These 4 Companies Could Be Overvalued
Chris is a member of The Motley Fool Blog Network -- entries represent the personal opinion of the blogger and are not formally edited.
It is a fool’s game to guess when the market top will occur, but not so for when it comes to individual companies. A high P/E could be a starting place to identify overvalued companies. Yet, the stock price highs from Amazon.com (AMZN) and Salesforce.com (NYSE: CRM) show that P/E is not a great metric to use when markets are rising.
Investors should look closely at companies that are:
1) Offering secondary shares
2) Experiencing rising insider selling
Michael Kors (NYSE: KORS) is an example of a company which could be at a top. The company is filing a shelf offering of 25 million shares. Shares may be at a peak, closing recently near $65 and up 82.65% from a 52-week low. Short float is low, at just 3.59%. The company was recently added on Citigroup’s Top Picks list. Citi cites rising comparable-store sales and earnings as reasons to own the stock.
When Michael Kors reported earnings, the company said store sales increased 41.4%. A conversion to shop-in-shops at departments also contributed to the higher store sales.
Notice the sellers participating in the 25 million share offering. Sportswear Holdings, a private-equity firm based in Hong Kong, represents 80% of the sale. Michael Kors himself is selling 3 million shares. This will reduce his position to 2.4%, down from 3.9%.
Oncolytics Biotech (NASDAQ: ONCY) is issuing shares, using the funds to pay for clinical trials, manufacturing, and for general operational costs. The biotech firm has a market cap of $358.24M, with a short float of 9.10%. Shares are up 192% from a 52-week low. A bullish view for this company is available here.
Oncolytics reported strong results earlier in February 2012, which pushed shares up. A clinical trial that treats Squamous Cell Carcinoma of the lung received positive results. Reolysin was the lead product where 95% of the patients exhibited tumor shrinkage.
When the issue closed, shares declined 1.5%, slightly below the $4 offering price.
Breitburn Energy Partners (NASDAQ: BBEP) plans to issue 13 million shares. After the company announced the issue on February 6, shares dropped nearly 6% after-hours. The company has a healthy cash flow, pays a dividend of around 9.6%, but said it will use the share sale to pay down its debt.
Breitburn dipped from $21.1 to around $19.50 after the secondary offering was announced. In recent days, investment firms rallied around MLPs, citing total return from capital appreciation, along with cash distributions, as reasons to buy companies like Breitburn.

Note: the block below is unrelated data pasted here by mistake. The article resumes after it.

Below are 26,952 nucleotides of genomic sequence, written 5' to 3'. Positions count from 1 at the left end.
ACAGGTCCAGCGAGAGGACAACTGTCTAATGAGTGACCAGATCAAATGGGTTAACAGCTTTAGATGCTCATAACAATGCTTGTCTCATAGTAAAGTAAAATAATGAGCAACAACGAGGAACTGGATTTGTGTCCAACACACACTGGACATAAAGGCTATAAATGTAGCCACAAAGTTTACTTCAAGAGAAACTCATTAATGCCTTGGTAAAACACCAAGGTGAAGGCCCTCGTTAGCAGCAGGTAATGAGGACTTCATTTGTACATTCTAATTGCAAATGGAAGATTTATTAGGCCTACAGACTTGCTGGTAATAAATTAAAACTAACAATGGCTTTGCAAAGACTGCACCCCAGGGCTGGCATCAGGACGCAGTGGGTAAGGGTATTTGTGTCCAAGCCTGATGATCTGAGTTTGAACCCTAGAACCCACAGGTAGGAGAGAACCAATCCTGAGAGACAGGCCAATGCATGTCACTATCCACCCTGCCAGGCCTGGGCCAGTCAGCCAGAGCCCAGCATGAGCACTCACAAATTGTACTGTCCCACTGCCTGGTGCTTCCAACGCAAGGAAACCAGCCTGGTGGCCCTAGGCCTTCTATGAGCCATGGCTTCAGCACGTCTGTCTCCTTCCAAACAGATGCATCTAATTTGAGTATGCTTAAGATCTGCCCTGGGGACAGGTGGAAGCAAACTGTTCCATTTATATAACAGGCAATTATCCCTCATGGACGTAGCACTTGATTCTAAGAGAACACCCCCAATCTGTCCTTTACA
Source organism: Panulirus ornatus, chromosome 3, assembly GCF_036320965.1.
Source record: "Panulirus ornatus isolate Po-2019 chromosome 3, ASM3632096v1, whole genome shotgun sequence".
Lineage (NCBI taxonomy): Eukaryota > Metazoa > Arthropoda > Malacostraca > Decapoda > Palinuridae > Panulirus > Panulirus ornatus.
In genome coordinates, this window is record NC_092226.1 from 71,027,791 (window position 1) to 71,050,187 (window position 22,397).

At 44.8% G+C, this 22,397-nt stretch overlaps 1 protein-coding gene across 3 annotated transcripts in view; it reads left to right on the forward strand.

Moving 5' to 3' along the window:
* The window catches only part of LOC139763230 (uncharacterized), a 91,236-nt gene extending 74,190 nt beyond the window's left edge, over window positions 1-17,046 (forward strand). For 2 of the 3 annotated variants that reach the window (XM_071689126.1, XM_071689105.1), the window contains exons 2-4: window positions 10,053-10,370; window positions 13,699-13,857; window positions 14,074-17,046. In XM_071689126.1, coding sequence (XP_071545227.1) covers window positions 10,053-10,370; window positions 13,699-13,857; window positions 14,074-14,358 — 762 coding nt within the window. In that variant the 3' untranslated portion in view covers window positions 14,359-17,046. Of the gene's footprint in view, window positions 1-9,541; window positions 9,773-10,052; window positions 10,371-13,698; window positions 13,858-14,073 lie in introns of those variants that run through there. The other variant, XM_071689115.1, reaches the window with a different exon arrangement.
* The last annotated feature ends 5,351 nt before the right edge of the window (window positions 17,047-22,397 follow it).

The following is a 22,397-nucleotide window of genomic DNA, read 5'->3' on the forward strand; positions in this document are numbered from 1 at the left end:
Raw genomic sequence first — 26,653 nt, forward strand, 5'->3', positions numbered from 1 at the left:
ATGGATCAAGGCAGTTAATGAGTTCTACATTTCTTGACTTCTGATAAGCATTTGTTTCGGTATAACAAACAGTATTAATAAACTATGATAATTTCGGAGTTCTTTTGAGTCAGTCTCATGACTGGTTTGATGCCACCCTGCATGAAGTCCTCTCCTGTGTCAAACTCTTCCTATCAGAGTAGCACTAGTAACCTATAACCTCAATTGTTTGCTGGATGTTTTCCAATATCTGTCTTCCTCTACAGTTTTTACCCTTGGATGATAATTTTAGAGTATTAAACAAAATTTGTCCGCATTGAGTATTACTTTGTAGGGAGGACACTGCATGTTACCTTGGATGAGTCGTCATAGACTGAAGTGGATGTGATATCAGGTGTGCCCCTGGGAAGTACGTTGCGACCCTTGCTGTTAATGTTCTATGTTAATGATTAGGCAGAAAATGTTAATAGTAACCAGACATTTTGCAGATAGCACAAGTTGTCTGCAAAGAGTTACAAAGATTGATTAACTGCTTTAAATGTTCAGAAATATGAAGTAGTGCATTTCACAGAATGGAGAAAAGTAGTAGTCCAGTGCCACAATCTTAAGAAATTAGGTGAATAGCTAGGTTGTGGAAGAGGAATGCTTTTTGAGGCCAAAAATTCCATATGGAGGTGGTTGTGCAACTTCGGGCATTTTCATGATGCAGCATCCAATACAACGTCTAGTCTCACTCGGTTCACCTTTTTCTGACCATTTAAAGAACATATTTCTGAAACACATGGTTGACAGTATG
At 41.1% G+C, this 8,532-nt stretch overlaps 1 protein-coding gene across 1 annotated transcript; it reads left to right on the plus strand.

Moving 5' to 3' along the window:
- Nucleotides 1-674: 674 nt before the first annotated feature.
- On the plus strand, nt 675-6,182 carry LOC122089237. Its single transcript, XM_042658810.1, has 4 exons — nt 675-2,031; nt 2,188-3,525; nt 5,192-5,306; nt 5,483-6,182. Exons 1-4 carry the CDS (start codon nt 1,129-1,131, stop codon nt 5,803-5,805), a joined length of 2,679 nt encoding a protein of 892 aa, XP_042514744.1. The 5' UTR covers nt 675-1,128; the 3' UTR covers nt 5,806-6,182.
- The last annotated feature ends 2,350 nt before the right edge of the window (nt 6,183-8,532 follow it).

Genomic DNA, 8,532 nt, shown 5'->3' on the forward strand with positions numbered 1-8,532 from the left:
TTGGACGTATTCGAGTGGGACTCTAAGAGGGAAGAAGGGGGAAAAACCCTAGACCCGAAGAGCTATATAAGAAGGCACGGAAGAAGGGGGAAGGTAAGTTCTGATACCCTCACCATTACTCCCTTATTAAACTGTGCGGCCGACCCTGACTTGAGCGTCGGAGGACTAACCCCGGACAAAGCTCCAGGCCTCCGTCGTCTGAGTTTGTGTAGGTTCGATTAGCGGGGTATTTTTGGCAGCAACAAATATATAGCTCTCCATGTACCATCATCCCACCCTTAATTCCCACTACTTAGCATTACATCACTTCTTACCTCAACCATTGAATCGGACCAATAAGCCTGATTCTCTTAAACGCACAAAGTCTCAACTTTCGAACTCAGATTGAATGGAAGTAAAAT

Source: Yahoo Finance
Insider sales activity at Salesforce.com (CRM) continued steadily, and even rose as the company announced a share split. Shares are over 45% above their 52-week low, with short float at around 10%. The company expanded its software offering by acquiring EntropySoft. This company helps companies integrate their apps with content management software. In the cloud space, whispers of a DropBox IPO are supporting the high share price of Salesforce.com despite insider sales activity.
Investors could be confident with holding Salesforce.com at its current valuation, since social networking is hot right now. Salesforce.com posted on its blog that it is launching a social ad platform for twitter. A Twitter IPO could even justify a higher price for Salesforce.
Analysis and Conclusions
Management is clearly taking advantage of its high share price, when issuing shares. Michael Kors and Breitburn, by offering a secondary share sale, signal that their shares are at a peak valuation. The share issue will improve the balance sheet and provide cash for further growth, but existing shareholders will be diluted. Oncolyics Biotech is inherently volatile. The company reported positive clinical trial results for its lead product candidate that helps shrink tumors. Profit-taking could continue after the company rallied over 30% after the clinical results.
chrispycrunch has no position in any stocks mentioned. The Motley Fool recommends Salesforce.com. Try any of our Foolish newsletter services free for 30 days. We Fools may not all hold the same opinions, but we all believe that considering a diverse range of insights makes us better investors. The Motley Fool has a disclosure policy. Is this post wrong? Click here. Think you can do better? Join us and write your own!